Carlos Westendorp

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Carlos Westendorp
Westendorp in 2005
Spain Ambassador to the United States
In office
12 August 2004 – 21 August 2008
Preceded byJavier Rupérez
Succeeded byJorge Dezcallar de Mazarredo
Member of the European Parliament
In office
20 July 1999 – 10 June 2003
High Representative for Bosnia and Herzegovina
In office
18 June 1997 – 17 August 1999
MonarchJuan Carlos I
Prime MinisterJosé María Aznar
Preceded byCarl Bildt
Succeeded byWolfgang Petritsch
Minister of Foreign Affairs
In office
18 December 1995 – 5 May 1996
Prime MinisterFelipe González
Preceded byJavier Solana
Succeeded byAbel Matutes
4th Secretary of State for the European Union
In office
16 March 1991 – 23 December 1995
Preceded byPedro Solbes
Succeeded byEmilio Fernández-Castaño
1st Permanent Representative of Spain to the European Union
In office
31 December 1985 – 16 March 1991
Preceded byOffice established
Succeeded byCamilo Barcia García-Villamil
Personal details
Carlos Westendorp y Cabeza

(1937-01-07) 7 January 1937 (age 86)
Madrid, Spain
Political partySpanish Socialist Workers' Party
SpouseAmaya Westendorp
OccupationDiplomat, politician

Carlos Westendorp y Cabeza (born 7 January 1937)[1] is a Spanish diplomat and former politician. He is the former Minister of Foreign Affairs and also served as High Representative for Bosnia and Herzegovina succeeding Carl Bildt and was powered with upholding the Dayton Peace Agreement.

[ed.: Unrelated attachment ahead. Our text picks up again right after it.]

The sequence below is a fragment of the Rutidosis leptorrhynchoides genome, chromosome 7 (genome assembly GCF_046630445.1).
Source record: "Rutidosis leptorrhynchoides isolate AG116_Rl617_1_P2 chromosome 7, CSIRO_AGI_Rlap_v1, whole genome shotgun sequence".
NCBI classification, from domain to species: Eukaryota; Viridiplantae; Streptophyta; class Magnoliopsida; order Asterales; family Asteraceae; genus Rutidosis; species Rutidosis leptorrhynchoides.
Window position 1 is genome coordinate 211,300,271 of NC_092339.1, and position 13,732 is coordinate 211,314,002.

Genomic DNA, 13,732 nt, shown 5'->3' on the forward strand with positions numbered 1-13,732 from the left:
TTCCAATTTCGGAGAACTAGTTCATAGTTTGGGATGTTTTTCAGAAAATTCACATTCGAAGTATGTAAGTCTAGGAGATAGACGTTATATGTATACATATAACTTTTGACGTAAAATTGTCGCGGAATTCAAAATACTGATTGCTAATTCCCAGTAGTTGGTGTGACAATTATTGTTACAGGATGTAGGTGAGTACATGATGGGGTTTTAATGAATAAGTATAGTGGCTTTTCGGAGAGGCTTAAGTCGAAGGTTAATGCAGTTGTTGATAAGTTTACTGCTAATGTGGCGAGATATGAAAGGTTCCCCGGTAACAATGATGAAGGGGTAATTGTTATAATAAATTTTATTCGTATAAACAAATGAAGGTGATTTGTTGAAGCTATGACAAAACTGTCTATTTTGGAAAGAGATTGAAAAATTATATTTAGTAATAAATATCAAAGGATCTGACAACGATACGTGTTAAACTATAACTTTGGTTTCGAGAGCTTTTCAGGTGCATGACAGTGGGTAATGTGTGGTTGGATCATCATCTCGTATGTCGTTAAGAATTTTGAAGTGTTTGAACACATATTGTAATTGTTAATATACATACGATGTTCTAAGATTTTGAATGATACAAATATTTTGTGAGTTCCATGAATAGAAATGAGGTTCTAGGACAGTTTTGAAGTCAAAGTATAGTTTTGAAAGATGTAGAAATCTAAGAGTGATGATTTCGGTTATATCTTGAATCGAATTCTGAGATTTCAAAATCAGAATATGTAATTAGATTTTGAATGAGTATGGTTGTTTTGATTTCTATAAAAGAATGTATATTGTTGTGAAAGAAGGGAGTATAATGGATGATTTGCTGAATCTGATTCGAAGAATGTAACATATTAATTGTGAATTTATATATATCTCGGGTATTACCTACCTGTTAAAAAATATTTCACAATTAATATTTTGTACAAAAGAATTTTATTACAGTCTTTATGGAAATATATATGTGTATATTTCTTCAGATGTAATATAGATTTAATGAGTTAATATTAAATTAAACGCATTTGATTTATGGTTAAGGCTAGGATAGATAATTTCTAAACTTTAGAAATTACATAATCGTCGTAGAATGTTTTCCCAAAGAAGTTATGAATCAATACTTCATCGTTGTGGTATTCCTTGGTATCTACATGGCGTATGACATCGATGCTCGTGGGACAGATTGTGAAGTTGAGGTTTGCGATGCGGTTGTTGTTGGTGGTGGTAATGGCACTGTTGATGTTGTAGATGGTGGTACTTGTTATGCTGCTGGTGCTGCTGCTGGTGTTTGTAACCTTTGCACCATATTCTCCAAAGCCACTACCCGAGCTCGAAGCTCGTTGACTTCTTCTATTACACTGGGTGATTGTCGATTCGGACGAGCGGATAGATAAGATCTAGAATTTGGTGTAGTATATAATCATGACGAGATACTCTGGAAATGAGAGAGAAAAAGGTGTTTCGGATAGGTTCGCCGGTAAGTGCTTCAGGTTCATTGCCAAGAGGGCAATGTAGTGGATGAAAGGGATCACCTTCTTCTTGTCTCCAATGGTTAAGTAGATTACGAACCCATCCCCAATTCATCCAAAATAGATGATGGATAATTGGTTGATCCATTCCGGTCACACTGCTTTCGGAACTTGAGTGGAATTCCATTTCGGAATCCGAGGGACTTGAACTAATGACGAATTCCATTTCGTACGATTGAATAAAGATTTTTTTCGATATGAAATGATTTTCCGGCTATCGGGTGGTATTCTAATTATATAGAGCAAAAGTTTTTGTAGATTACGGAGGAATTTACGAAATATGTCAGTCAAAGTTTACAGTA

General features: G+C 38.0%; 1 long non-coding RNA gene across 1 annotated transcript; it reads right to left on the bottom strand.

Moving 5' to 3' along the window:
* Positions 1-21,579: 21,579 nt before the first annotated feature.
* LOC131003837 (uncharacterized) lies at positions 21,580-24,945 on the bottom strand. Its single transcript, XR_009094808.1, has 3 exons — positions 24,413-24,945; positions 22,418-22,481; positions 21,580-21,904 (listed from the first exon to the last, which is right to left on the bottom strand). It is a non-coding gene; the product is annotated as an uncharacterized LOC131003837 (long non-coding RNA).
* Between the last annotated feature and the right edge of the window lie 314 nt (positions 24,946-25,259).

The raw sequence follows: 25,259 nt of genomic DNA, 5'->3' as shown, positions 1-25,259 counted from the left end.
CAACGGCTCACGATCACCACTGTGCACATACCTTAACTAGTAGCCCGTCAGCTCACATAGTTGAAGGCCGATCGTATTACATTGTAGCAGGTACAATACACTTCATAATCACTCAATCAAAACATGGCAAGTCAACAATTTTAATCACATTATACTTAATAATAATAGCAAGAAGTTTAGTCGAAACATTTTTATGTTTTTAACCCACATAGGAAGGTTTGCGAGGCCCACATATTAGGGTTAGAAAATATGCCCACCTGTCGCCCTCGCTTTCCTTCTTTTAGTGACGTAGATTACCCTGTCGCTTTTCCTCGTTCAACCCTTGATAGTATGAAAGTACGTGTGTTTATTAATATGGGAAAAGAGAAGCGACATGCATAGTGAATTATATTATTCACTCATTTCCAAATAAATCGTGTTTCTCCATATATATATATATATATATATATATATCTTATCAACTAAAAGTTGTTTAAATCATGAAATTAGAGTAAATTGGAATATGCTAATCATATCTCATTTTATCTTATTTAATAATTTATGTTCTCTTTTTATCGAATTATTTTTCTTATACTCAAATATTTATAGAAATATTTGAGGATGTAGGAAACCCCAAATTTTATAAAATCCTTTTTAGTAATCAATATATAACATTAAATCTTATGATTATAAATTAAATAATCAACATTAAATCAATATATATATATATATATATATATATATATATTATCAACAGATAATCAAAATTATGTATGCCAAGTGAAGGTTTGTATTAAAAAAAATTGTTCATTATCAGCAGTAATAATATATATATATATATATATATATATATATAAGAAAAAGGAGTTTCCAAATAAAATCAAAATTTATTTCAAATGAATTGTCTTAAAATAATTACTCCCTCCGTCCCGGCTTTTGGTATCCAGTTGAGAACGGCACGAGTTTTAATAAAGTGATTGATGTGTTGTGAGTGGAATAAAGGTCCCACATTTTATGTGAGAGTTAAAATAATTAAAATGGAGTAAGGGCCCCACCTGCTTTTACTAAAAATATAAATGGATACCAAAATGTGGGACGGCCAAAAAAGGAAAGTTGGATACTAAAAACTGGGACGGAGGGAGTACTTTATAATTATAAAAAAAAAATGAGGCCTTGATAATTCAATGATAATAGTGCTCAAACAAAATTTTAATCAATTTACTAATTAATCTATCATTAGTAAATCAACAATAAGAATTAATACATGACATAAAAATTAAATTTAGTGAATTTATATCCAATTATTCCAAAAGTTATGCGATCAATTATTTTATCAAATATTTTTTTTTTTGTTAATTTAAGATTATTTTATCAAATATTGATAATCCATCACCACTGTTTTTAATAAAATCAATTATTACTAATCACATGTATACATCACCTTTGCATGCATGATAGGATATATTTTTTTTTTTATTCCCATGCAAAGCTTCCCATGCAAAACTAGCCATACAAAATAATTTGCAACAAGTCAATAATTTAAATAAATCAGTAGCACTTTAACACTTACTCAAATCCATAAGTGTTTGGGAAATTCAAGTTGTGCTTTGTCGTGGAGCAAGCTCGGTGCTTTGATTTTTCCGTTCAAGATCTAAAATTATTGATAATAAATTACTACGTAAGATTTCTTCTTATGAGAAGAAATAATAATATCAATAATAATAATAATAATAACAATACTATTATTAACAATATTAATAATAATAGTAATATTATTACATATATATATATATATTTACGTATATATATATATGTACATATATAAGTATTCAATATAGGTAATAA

Born in Madrid on 7 January 1937, Westendorp joined the Spanish Diplomatic Service in 1966.[2] Following several assignments abroad (from 1966 to 1969: Deputy Consul General in São Paulo, Brazil;[1] from 1975 to 1979: Commercial and Economic Counselor at the Spanish Embassy in the Hague, the Netherlands) and in Spain (1969–1975: Head of Economic Studies at the Diplomatic School; Director of Technological Agreements in the Ministry of Foreign Affairs; Chief of Cabinet of the Minister of Industry) he dedicated a great part of his professional career to the process of integration of Spain into the European Communities.

Between 1979 and 1985 at the Ministry of European Affairs, he successively served as Adviser to the Minister, as Head of the Minister’s Private Office and as Secretary General, presiding over the technical team in charge of the accession negotiations. In 1986, when Spain joined the European Communities, he was appointed its first Ambassador Permanent Representative.[1] He chaired the Committee of Permanent Representatives (COREPER) during the first Spanish Presidency of the EEC in 1989.

From 1991 to 1995 he was Spain’s Secretary of State for the European Union.[2] He was centrally involved in the Spanish Presidency of the EU in 1995, which coincided with the adoption of the Euro, the launching of the Barcelona process and the signing of the transatlantic agenda. In this last capacity, he chaired the Reflection group set up to prepare the negotiations on treaty change which led to the Treaties of Amsterdam and subsequently, Nice.